This article was originally published on .cult by Tomasz Łakomy. .cult is a Berlin-based community platform for developers. We write about all things career-related, make original documentaries and share heaps of other untold developer stories from around the world.
You might be familiar with the following scenario.
You’ve been a developer for a while and you’ve learned quite a lot along the way. Travelled to a couple of tech conferences, saw a number of tech talks and one day you think, “I can probably do that.” This is what I personally thought at the beginning of 2017.
The good news is that this is true – you CAN do that.
The bad news: it’s not easy
Getting there in the first place
Okay, so you’ve decided that you’d like to speak at the next ReactVueConf Łódź or any conference for that matter. Unfortunately, this is only half of the story; you need to submit your talk and most importantly, have it accepted by the CFP committee.
Do not give up.
It’s highly unlikely that you will get accepted by the first conference you submit your talk to. Or the fifth.
Start with local community events. They’re easier to get to than major conferences and you’ll get your first experiences as a public speaker in a more comfortable setting. Those kinds of events are often recorded, which is a valuable addition to your CFP. In addition, give a talk at a knowledge-sharing event at work. Next up: speaking at a conference.
At this stage, you most likely want to apply to as many events as you can (but don’t send a CSS Grid talk proposal to a .NET conference). Be prepared to receive lots of “unfortunately your talk was not selected for X” emails. Or no feedback at all.
Keep on rocking. Read this article about writing a successful conference proposal. Reach out to your friends and/or colleagues for feedback. I personally would be glad to review and offer feedback on your future proposals.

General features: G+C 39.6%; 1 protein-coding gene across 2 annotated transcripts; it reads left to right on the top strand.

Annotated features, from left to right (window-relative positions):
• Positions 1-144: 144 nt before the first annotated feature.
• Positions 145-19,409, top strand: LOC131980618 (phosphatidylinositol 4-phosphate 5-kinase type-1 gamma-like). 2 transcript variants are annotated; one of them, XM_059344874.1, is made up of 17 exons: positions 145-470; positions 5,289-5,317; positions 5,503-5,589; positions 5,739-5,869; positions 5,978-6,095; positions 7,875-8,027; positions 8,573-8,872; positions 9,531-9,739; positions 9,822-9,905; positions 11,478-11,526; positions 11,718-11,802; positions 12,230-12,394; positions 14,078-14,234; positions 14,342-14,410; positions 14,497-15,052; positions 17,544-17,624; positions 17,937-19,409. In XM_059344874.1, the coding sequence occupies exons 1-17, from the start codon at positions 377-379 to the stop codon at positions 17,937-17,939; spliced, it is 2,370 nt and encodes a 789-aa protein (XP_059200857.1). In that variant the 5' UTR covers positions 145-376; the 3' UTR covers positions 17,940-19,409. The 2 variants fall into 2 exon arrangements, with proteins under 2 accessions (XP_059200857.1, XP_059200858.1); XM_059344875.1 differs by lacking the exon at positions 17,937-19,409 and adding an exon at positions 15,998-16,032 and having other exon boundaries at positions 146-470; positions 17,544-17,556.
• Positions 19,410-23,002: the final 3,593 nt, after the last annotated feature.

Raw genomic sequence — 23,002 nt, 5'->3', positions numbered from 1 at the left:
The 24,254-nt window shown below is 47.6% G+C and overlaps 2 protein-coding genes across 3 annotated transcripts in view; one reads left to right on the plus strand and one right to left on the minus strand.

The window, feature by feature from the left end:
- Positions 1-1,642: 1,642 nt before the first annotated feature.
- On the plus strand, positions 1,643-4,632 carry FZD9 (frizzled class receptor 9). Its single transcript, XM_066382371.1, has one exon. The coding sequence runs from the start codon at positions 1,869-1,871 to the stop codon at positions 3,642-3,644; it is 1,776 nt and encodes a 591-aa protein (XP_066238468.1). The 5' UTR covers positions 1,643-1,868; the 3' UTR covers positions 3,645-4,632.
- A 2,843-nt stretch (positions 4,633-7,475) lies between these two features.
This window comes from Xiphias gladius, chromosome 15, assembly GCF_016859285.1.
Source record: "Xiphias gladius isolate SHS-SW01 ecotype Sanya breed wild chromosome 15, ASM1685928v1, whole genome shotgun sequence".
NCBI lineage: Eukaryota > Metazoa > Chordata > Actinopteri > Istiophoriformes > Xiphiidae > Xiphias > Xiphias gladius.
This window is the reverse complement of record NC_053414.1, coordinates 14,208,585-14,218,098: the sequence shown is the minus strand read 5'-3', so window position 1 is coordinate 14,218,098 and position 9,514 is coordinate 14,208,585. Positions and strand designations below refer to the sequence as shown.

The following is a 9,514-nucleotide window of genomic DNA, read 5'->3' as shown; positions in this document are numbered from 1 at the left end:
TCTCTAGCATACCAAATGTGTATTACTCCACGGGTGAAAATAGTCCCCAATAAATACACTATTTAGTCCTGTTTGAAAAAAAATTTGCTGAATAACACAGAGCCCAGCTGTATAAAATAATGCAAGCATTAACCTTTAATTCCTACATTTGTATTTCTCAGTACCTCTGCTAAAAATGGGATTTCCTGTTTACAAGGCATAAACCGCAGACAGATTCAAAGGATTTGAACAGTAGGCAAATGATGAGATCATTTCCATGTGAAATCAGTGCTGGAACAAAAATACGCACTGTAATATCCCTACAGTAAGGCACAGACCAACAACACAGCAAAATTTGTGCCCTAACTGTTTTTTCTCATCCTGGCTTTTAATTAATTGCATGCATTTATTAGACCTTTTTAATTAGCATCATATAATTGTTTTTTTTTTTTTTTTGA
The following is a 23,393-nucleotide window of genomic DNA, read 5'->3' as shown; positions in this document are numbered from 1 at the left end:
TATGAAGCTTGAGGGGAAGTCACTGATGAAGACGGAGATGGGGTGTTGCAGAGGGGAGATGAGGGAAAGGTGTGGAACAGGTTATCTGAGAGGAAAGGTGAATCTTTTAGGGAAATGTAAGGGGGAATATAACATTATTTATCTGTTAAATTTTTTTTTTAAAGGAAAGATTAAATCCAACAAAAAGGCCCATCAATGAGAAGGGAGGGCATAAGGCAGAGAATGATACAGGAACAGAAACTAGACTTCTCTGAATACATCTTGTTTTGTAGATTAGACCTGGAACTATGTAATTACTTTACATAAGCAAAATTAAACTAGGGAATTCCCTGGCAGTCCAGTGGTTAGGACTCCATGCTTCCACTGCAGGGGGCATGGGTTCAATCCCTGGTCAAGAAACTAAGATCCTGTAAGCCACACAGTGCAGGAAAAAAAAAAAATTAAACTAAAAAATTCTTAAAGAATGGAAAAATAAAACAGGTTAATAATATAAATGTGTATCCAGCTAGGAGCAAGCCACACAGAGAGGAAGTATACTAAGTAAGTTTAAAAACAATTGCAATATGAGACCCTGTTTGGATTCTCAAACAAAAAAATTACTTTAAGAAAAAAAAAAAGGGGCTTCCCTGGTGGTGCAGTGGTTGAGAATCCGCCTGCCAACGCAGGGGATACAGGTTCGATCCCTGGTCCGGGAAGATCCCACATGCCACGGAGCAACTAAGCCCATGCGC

One day you’ll get a “your talk was accepted for X conf” email.
What do I do now?
Well, you did have slides and everything prepared well in advance before you submitted your talk, correct?
You probably didn’t, so let’s get to work.
Similar to the movie “Inception,” think about a single idea, thought, sentence you want your listeners to take away from the talk. No, you don’t need to become a philosopher overnight. A good practice is to try to describe your own talk in five words or less.
Preparing your slides
One of the best pieces of advice I heard was:
People can either listen to you or read your slides. They won’t do both.
Think about that when preparing your content. If you’re going to have code on your slides, make sure it’s the least amount of code necessary to convey the same meaning.
Slides are not there to contain the content of your talk either. You might not even need words to begin with. After all, the attendees came to listen to you, not to read. Use contrasting colors, make sure that people in the back can see your content.